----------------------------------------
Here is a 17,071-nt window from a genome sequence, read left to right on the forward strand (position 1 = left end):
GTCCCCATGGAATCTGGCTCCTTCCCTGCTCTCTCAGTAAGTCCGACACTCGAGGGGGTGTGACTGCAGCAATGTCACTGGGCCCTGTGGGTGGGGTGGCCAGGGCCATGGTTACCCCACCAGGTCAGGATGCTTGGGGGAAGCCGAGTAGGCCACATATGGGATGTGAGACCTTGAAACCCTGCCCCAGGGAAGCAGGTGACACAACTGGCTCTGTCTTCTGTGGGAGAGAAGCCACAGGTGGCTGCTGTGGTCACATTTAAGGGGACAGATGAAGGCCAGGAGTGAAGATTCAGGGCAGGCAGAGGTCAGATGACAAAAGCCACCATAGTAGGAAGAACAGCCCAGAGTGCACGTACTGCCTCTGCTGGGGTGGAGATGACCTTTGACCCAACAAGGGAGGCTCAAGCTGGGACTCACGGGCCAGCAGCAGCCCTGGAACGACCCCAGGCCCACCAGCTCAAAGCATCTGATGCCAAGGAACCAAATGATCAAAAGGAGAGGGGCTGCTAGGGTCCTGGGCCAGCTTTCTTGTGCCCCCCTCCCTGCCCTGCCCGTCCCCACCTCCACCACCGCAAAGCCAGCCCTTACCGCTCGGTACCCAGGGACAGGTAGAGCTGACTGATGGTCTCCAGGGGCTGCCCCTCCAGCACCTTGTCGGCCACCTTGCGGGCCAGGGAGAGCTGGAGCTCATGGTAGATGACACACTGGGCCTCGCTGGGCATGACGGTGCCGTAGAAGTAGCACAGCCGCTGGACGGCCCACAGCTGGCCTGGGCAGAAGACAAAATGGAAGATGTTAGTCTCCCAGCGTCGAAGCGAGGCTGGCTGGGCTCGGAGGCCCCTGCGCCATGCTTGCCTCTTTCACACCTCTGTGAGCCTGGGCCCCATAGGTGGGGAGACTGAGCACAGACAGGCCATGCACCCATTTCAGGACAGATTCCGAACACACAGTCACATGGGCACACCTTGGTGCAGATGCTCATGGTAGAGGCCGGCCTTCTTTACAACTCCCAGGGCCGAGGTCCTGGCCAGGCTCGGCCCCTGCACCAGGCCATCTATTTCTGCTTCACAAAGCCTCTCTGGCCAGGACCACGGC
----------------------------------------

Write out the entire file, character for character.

Here is a 17,071-nt window from a genome sequence, read left to right on the forward strand (position 1 = left end):
GTCCCCATGGAATCTGGCTCCTTCCCTGCTCTCTCAGTAAGTCCGACACTCGAGGGGGTGTGACTGCAGCAATGTCACTGGGCCCTGTGGGTGGGGTGGCCAGGGCCATGGTTACCCCACCAGGTCAGGATGCTTGGGGGAAGCCGAGTAGGCCACATATGGGATGTGAGACCTTGAAACCCTGCCCCAGGGAAGCAGGTGACACAACTGGCTCTGTCTTCTGTGGGAGAGAAGCCACAGGTGGCTGCTGTGGTCACATTTAAGGGGACAGATGAAGGCCAGGAGTGAAGATTCAGGGCAGGCAGAGGTCAGATGACAAAAGCCACCATAGTAGGAAGAACAGCCCAGAGTGCACGTACTGCCTCTGCTGGGGTGGAGATGACCTTTGACCCAACAAGGGAGGCTCAAGCTGGGACTCACGGGCCAGCAGCAGCCCTGGAACGACCCCAGGCCCACCAGCTCAAAGCATCTGATGCCAAGGAACCAAATGATCAAAAGGAGAGGGGCTGCTAGGGTCCTGGGCCAGCTTTCTTGTGCCCCCCTCCCTGCCCTGCCCGTCCCCACCTCCACCACCGCAAAGCCAGCCCTTACCGCTCGGTACCCAGGGACAGGTAGAGCTGACTGATGGTCTCCAGGGGCTGCCCCTCCAGCACCTTGTCGGCCACCTTGCGGGCCAGGGAGAGCTGGAGCTCATGGTAGATGACACACTGGGCCTCGCTGGGCATGACGGTGCCGTAGAAGTAGCACAGCCGCTGGACGGCCCACAGCTGGCCTGGGCAGAAGACAAAATGGAAGATGTTAGTCTCCCAGCGTCGAAGCGAGGCTGGCTGGGCTCGGAGGCCCCTGCGCCATGCTTGCCTCTTTCACACCTCTGTGAGCCTGGGCCCCATAGGTGGGGAGACTGAGCACAGACAGGCCATGCACCCATTTCAGGACAGATTCCGAACACACAGTCACATGGGCACACCTTGGTGCAGATGCTCATGGTAGAGGCCGGCCTTCTTTACAACTCCCAGGGCCGAGGTCCTGGCCAGGCTCGGCCCCTGCACCAGGCCATCTATTTCTGCTTCACAAAGCCTCTCTGGCCAGGACCACGGC